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From Absolute Self (atma) to Non-Self

Consciousness begins as Absolute Consciousness, pure "I" or infinite Subject, which is the essential nature of the Absolute Reality.  All manifestation then is a movement from that Infinite consciousness or Self to Its own Objects of Consciousness or Non-Self.  Originally the individualisation is a valid part of the Absolute itself, and Self and Non-self coexist as equal aspects of the Supreme. But with the appearace of multiplicity this unity is lost and Self and Non-Self become a dualistic dichotomy, described in Samkhya as purusha and prakriti. Note that non-seplf can include mind as well as body, so this is not the western duality of spirit and matter.

Atmaology - Levels of Selfhood

Levels of Selfhood or the self-not-self axis constitutes a distinct ontological parameter, defined by subjectivity and the activity of consciousness. It is a central theme in Eastern Philosophy and Phenomenology. Consciousness is here distinguished from Mind and Psyche. Because of a lack of precision in understanding the various aspects and ontological axii, the self-not-self axis is very often usually confused or combined with either or both the "horizontal" inner-outer psychological series (psychology), or the physical-spiritual "vertical" series (occultism and theosophy). This confusion arises because the conventional current western religious and philosophical position involves a choice between Materialism (including variants such as Judeo-Christian resurrectionism - as they are unable to conceive of a soul apart from the body) and some sort of Cartesian, spiritualist, or natural-supernatural religious dualism. But these materialistic, holistic, or dualistic interpretations ignore all the manifold aspects and dimensions that human consciousness includes.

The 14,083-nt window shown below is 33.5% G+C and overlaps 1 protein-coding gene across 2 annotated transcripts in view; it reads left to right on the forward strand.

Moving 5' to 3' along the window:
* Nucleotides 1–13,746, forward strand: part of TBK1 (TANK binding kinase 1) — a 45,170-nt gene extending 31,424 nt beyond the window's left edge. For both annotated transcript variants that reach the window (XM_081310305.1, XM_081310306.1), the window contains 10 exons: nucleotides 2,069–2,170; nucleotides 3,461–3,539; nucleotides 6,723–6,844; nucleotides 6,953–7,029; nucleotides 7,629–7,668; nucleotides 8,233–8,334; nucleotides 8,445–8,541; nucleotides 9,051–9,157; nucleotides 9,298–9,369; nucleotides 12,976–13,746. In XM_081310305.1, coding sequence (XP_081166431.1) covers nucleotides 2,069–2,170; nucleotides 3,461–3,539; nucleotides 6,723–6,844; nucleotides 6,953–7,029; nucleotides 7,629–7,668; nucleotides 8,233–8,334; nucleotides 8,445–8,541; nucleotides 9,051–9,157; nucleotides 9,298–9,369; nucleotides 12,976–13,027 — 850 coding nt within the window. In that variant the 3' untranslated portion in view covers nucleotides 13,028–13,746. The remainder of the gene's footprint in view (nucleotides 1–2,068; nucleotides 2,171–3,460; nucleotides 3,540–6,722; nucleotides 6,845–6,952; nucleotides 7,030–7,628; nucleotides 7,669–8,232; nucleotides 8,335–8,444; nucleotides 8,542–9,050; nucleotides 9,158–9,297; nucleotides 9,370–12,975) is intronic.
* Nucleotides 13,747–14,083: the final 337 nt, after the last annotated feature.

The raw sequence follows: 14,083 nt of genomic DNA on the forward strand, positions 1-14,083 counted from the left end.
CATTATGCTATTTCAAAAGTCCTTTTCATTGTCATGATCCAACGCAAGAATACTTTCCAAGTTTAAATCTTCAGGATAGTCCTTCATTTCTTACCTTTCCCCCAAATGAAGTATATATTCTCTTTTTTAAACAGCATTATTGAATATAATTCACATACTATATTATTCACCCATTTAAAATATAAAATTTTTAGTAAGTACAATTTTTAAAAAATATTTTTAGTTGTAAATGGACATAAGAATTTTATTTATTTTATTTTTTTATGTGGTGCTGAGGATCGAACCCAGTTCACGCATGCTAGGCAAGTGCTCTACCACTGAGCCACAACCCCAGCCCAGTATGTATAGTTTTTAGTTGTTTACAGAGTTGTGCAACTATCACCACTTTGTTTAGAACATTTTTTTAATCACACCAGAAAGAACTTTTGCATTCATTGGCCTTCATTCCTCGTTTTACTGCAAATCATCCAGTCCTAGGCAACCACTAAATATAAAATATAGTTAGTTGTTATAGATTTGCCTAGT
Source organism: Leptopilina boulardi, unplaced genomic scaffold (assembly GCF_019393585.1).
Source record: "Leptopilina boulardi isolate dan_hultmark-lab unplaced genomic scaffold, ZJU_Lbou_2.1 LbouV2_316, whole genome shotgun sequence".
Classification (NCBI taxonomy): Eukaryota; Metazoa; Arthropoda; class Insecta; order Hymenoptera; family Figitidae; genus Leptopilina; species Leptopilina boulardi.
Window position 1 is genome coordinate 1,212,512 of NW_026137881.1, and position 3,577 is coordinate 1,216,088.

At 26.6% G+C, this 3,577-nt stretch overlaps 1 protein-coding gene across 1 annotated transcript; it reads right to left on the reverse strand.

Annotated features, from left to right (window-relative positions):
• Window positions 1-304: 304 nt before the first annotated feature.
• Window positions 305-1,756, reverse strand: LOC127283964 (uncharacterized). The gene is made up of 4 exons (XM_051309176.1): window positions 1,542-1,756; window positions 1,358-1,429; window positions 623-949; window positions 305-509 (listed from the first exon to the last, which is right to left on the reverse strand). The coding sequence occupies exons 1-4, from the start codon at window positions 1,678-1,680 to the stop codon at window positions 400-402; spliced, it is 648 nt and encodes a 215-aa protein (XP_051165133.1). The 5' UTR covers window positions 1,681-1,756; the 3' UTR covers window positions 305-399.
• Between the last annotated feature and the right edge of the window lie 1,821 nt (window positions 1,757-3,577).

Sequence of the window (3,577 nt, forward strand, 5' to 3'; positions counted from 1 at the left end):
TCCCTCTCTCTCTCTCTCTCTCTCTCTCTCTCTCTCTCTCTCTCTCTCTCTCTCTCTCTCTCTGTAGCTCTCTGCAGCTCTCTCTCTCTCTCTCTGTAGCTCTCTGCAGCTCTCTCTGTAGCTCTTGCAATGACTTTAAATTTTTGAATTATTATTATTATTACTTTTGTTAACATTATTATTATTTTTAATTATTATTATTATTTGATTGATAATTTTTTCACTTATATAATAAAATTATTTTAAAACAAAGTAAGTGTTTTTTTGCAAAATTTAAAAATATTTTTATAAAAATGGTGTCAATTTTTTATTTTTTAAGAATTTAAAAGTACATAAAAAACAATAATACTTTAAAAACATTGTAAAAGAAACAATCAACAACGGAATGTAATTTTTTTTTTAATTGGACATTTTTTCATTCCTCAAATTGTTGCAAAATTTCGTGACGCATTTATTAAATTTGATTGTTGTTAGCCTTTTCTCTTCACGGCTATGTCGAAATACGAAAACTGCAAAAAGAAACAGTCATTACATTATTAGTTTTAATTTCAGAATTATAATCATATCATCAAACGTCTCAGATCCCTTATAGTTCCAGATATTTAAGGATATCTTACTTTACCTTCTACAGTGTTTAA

The much more sophisticated understanding of ancient India is based not on the dichotomy of soul/mind/spoirit and body/matter, but of Pure Consciousness or Witness and the Objects of Consciousness. This latter includes both mind and matter; in other words, thoughts are just as much non-self as the physical body. This simple yet profound observation can be confirmed or proved by any decent meditation practice. Thoughts are distinctly experienced as something different from the core-awareness, the "I" or "knower" or "witness" or Self (or "non-Self" - i.e., non-Ego - if you are a Buddhist, for the experience also proves to you that there is no persisting ego or outer personality self).

The study of consciousness is also considered in Husserlian phenomenology, where the static cartesian subject-object is replaced by the more dynamic polarity of noesis-noemata. However this only refers to the Mental or Noetic aspect of the Self-Not-self axis. In the following ontology, both eastern and phenomenological perspectives are integrated.

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text content and original diagrams by M.Alan Kazlev
relocated from original Integral Paradigm / Metaphysics page; this page uploaded 4 September 2005
some material originally uploaded 15 July 1998 as Consciousness page